Intact fCNT cleared the liver via secreted bile (Fig. 1f and Supplementary Figs 2 and 3). The presence of intact radiolabeled fCNT in the bile, intestines and faeces strongly supported a mechanism of hepatobiliary clearance. The epithelial bile duct cells that comprise these channels did not show any fCNT accretion (Supplementary Fig. 8). We propose that a portion of the fCNT in the sinusoid, not endocytosed by LSEC, diffused from the Disse space into the biliary canaliculi and subsequently mixed with bile. Because we observed no evidence of fCNT in hepatocytes and the bile contained intact nanomaterial, it is difficult to reconcile a mechanism whereby hepatocytes mediated transport of fCNT from blood to bile. Evidence does exist for a permeable barrier permitting pigments and cellular debris to bypass hepatocyte processing and transit directly from blood to bile46; scanning electron microscopy has shown 100 nm zones between the space of Disse and the bile canaliculi that were interpreted as sites for molecular diffusion47. These permeable Disse/canalicular junctions have been utilized to effect retrograde, non-viral gene therapy to the liver via infusion from the biliary tree48. Conventional views of hepatocyte-mediated elimination of blood-borne solutes into bile have overlooked this interesting diffusion process across the Disse/canalicular junction49.

The spleen and lymph nodes also accumulated fCNT and clearance was connected to the expression of both Stabilin receptors in these tissues28,29,30,31. The implications are exciting because one can now predict fCNT accumulation based on receptor recognition. Lymph node clearance of fCNT has not been reported until now and only discovered on the basis of lymph expression of Stabilin receptors. Based on our identification of Stabilin-mediated endocytosis of fCNT, we looked for and confirmed accumulation in lymph nodes. The specific accumulation of fCNT by these organs was observed in biodistribution studies (Fig. 1f and Supplementary Fig. 2) and blocked in heparin competition studies (Fig. 3a). In parallel with the liver, the specialized splenic sinusoidal endothelium (SSEC) also internalized fCNT while splenic macrophage clearance was not observed (Supplementary Fig. 17). The splenic sinusoids are tortuous VE termini lined with SSEC. The SSEC differ from LSEC in that they exhibit continuous cytoplasm and disorganized basement membrane30. The spleen is another important reticuloendothelial tissue and it paralleled the liver in the cell types that localized fCNT. Lymphatic endothelial cell accumulation of fCNT now warrants further investigation.

These data contribute significantly to our understanding of the hepatic processing of fCNT in vivo. The pharmacokinetic and safety profile of fCNT in a non-human primate strongly proposes extrapolation to humans. The predominant hepatic cell type that accumulated this fibrillar nanocarbon was a professional scavenger endothelial cell in the sinusoid that performed rapidly and at high capacity. Mouse LSEC has 14±5 fenestrae per μm2 (humans have 15–25 per μm2) with diameters of 99±18 nm (humans, 50<d<300 nm)36. This is an avid, dedicated mammalian scavenger cell and in combination with intact biliary elimination of fCNT has yielded a very favourable biological outcome for soluble fibrillar nanocarbon in animal models. Biocompatibility has been confirmed in several model systems and now these results explain the action of the host on fCNT and add further weight to arguments for use in man.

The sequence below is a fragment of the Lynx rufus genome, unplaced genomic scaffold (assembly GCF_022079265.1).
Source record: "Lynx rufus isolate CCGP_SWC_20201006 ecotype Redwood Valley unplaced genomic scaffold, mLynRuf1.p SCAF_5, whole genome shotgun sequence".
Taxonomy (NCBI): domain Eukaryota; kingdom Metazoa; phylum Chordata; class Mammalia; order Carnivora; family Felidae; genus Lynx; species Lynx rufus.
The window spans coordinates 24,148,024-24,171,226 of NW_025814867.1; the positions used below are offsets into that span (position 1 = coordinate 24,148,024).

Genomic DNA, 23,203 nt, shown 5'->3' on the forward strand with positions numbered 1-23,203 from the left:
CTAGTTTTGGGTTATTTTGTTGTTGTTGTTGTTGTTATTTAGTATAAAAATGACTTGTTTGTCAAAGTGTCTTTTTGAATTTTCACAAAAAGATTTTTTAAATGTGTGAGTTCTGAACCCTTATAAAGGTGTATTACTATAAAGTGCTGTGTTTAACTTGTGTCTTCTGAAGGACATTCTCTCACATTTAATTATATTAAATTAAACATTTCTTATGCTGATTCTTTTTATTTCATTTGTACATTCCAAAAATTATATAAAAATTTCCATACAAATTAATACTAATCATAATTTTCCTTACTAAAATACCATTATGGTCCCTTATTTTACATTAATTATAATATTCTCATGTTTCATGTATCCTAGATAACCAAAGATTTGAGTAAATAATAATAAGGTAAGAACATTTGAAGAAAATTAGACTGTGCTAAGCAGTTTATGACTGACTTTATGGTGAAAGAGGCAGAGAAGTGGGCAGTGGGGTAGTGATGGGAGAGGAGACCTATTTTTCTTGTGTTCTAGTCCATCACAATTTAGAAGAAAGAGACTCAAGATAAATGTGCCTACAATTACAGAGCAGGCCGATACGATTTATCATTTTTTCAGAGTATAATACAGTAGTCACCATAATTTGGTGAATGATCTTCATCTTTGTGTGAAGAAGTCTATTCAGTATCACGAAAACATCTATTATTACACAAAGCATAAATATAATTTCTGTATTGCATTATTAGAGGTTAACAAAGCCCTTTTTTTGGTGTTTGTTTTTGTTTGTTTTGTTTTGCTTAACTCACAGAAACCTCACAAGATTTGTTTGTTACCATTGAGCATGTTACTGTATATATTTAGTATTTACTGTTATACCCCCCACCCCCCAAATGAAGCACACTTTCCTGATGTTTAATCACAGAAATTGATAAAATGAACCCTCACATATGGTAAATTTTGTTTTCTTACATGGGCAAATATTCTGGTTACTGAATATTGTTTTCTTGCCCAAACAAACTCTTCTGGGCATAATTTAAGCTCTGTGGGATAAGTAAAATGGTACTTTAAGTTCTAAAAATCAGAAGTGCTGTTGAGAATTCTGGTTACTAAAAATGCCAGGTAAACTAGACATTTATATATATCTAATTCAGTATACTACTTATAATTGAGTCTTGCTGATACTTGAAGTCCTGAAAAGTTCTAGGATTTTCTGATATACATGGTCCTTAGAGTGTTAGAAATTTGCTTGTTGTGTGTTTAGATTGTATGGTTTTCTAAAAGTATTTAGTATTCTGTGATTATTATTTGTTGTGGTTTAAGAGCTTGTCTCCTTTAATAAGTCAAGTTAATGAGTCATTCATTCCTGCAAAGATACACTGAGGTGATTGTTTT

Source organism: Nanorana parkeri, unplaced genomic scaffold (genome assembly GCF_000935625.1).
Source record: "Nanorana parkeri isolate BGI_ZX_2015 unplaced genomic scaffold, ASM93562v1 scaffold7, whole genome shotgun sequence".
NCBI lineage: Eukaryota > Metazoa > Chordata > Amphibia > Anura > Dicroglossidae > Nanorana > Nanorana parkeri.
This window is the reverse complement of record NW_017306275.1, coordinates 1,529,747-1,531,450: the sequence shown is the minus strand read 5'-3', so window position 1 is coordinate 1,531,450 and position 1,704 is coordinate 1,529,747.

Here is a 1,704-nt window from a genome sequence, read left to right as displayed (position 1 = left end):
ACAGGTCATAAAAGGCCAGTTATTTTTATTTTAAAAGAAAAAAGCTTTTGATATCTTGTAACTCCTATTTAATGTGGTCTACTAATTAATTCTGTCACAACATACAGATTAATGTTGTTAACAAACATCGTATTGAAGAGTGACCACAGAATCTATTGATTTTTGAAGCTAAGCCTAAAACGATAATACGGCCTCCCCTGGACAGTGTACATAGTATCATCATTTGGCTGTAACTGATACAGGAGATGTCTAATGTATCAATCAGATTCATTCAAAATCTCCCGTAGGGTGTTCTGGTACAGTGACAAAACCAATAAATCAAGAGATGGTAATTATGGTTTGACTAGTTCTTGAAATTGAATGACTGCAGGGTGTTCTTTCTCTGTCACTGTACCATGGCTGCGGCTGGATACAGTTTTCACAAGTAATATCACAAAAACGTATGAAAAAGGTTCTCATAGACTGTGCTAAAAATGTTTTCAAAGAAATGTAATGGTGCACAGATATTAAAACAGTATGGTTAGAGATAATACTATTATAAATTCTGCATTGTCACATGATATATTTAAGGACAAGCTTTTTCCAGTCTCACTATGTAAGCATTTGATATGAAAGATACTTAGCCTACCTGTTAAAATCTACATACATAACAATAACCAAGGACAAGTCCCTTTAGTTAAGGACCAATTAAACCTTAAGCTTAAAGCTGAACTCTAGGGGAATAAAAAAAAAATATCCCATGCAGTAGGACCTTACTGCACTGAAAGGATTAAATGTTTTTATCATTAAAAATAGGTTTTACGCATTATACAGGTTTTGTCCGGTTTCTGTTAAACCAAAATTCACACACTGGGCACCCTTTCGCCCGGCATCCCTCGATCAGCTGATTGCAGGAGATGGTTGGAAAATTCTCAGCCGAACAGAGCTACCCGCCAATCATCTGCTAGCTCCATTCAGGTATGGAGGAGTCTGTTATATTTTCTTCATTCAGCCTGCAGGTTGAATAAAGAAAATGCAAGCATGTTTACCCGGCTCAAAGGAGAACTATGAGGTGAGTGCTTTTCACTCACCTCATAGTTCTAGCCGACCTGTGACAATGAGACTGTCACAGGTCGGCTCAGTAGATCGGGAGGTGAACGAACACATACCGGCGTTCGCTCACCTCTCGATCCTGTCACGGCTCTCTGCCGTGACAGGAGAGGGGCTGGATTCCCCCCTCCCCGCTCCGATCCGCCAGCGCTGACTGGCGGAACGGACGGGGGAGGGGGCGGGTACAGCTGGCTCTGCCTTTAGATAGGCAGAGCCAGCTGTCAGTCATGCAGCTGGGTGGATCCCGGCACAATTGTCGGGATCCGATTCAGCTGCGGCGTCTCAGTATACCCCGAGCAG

Potential therapeutic application of fCNT in humans could focus on the critical role of LSE in numerous liver disorders (for example, ischemia-reperfusion injury, sinusoidal obstructive syndrome, nonalcoholic steatohepatitis, and pseudocapillarization in the aging population)30. fCNT could be envisioned as a molecular platform to specifically target the LSEC and deliver therapeutic interventions (for example, small molecule drugs or RNA interference) to treat LSEC-based disorders. Hepato-targeted gene therapy strategies are being explored50,51 and fCNT could be included as a selective delivery platform based on our favourable pharmacokinetic and toxicologic data and the ability of fCNT to strongly bind, deliver and unload siRNA in vivo52,53. Macrophages that express Stabilin-1 (not liver-resident Kupffer cells) should accumulate fCNT via receptor-mediated processes and suggests further investigation54. Also, now that lymph node clearance of fCNT has been described, applications for lymph targeting strategies could be explored.


Synthesis and characterization of fCNTs

HiPCO SWCNT (Unidym) were covalently functionalized with primary amines, Alexa Fluor 488 tetrafluorophenyl ester (AF488-TFP, Invitrogen), AF680-SE (Invitrogen), and 2-(4-isothiocyanatobenzyl)-1, 4, 7, 10-tetraazacyclododecane-1, 4, 7, 10-tetraacetic acid (DOTA, Macrocyclics) and purified as described8. The amine loading per gram of SWCNT was determined using the Sarin assay as described previously6. Characterization was performed as described previously6,8,14 and confirmed the identity, stoichiometry and purity of the nanomaterial. Radiolabeling with 86Y and 111In for imaging and biodistribution was performed as previously described6,8,14.

Dynamic PET imaging to investigate pharmacokinetics